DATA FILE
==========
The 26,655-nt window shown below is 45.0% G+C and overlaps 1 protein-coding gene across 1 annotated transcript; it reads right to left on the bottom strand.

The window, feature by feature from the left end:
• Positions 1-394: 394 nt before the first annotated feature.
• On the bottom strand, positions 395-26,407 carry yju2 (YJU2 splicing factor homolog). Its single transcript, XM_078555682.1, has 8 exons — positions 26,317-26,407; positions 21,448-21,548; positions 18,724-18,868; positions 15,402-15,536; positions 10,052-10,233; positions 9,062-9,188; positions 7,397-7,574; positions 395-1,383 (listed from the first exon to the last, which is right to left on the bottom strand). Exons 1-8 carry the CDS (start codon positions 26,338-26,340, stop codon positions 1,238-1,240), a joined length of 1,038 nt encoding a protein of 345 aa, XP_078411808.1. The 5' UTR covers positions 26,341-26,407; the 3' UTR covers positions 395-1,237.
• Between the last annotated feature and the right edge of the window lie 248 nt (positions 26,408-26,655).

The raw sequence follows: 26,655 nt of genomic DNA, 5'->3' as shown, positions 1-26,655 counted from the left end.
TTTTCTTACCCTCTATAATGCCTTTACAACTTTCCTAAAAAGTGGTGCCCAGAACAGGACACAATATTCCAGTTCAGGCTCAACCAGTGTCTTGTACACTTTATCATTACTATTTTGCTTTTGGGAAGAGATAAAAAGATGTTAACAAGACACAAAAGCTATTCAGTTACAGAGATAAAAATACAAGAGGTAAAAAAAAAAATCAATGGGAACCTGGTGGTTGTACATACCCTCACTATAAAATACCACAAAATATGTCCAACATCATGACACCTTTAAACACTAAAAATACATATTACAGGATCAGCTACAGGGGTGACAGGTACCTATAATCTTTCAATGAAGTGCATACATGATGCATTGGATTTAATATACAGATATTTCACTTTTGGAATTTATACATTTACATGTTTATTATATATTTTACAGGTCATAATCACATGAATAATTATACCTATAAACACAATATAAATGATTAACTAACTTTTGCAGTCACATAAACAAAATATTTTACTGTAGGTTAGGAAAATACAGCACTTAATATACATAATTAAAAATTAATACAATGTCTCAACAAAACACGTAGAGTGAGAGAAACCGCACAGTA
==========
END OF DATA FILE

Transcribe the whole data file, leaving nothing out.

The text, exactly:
The 26,655-nt window shown below is 45.0% G+C and overlaps 1 protein-coding gene across 1 annotated transcript; it reads right to left on the bottom strand.

The window, feature by feature from the left end:
• Positions 1-394: 394 nt before the first annotated feature.
• On the bottom strand, positions 395-26,407 carry yju2 (YJU2 splicing factor homolog). Its single transcript, XM_078555682.1, has 8 exons — positions 26,317-26,407; positions 21,448-21,548; positions 18,724-18,868; positions 15,402-15,536; positions 10,052-10,233; positions 9,062-9,188; positions 7,397-7,574; positions 395-1,383 (listed from the first exon to the last, which is right to left on the bottom strand). Exons 1-8 carry the CDS (start codon positions 26,338-26,340, stop codon positions 1,238-1,240), a joined length of 1,038 nt encoding a protein of 345 aa, XP_078411808.1. The 5' UTR covers positions 26,341-26,407; the 3' UTR covers positions 395-1,237.
• Between the last annotated feature and the right edge of the window lie 248 nt (positions 26,408-26,655).

The raw sequence follows: 26,655 nt of genomic DNA, 5'->3' as shown, positions 1-26,655 counted from the left end.
TTTTCTTACCCTCTATAATGCCTTTACAACTTTCCTAAAAAGTGGTGCCCAGAACAGGACACAATATTCCAGTTCAGGCTCAACCAGTGTCTTGTACACTTTATCATTACTATTTTGCTTTTGGGAAGAGATAAAAAGATGTTAACAAGACACAAAAGCTATTCAGTTACAGAGATAAAAATACAAGAGGTAAAAAAAAAAATCAATGGGAACCTGGTGGTTGTACATACCCTCACTATAAAATACCACAAAATATGTCCAACATCATGACACCTTTAAACACTAAAAATACATATTACAGGATCAGCTACAGGGGTGACAGGTACCTATAATCTTTCAATGAAGTGCATACATGATGCATTGGATTTAATATACAGATATTTCACTTTTGGAATTTATACATTTACATGTTTATTATATATTTTACAGGTCATAATCACATGAATAATTATACCTATAAACACAATATAAATGATTAACTAACTTTTGCAGTCACATAAACAAAATATTTTACTGTAGGTTAGGAAAATACAGCACTTAATATACATAATTAAAAATTAATACAATGTCTCAACAAAACACGTAGAGTGAGAGAAACCGCACAGTA